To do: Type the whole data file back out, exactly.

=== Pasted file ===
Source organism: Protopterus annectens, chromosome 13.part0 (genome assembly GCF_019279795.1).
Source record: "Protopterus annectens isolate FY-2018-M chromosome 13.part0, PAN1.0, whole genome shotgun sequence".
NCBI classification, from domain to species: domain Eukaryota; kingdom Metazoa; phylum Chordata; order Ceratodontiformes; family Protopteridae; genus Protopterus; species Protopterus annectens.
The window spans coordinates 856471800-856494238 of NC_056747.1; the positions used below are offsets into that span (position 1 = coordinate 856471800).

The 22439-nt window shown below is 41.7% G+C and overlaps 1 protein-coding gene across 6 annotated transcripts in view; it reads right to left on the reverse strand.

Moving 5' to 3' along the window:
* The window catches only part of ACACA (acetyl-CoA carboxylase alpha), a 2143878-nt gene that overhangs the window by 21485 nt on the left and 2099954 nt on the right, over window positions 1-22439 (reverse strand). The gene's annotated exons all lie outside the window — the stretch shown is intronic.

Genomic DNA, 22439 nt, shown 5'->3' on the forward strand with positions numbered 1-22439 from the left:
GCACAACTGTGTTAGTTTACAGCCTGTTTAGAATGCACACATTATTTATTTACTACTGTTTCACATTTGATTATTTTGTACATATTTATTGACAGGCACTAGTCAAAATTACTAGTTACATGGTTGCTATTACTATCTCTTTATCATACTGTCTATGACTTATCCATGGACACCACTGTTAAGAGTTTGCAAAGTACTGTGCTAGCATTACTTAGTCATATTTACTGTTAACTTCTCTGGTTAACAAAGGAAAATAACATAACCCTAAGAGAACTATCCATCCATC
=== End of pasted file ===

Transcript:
Source organism: Protopterus annectens, chromosome 13.part0 (genome assembly GCF_019279795.1).
Source record: "Protopterus annectens isolate FY-2018-M chromosome 13.part0, PAN1.0, whole genome shotgun sequence".
NCBI classification, from domain to species: domain Eukaryota; kingdom Metazoa; phylum Chordata; order Ceratodontiformes; family Protopteridae; genus Protopterus; species Protopterus annectens.
The window spans coordinates 856471800-856494238 of NC_056747.1; the positions used below are offsets into that span (position 1 = coordinate 856471800).

The 22439-nt window shown below is 41.7% G+C and overlaps 1 protein-coding gene across 6 annotated transcripts in view; it reads right to left on the reverse strand.

Moving 5' to 3' along the window:
* The window catches only part of ACACA (acetyl-CoA carboxylase alpha), a 2143878-nt gene that overhangs the window by 21485 nt on the left and 2099954 nt on the right, over window positions 1-22439 (reverse strand). The gene's annotated exons all lie outside the window — the stretch shown is intronic.

Genomic DNA, 22439 nt, shown 5'->3' on the forward strand with positions numbered 1-22439 from the left:
GCACAACTGTGTTAGTTTACAGCCTGTTTAGAATGCACACATTATTTATTTACTACTGTTTCACATTTGATTATTTTGTACATATTTATTGACAGGCACTAGTCAAAATTACTAGTTACATGGTTGCTATTACTATCTCTTTATCATACTGTCTATGACTTATCCATGGACACCACTGTTAAGAGTTTGCAAAGTACTGTGCTAGCATTACTTAGTCATATTTACTGTTAACTTCTCTGGTTAACAAAGGAAAATAACATAACCCTAAGAGAACTATCCATCCATC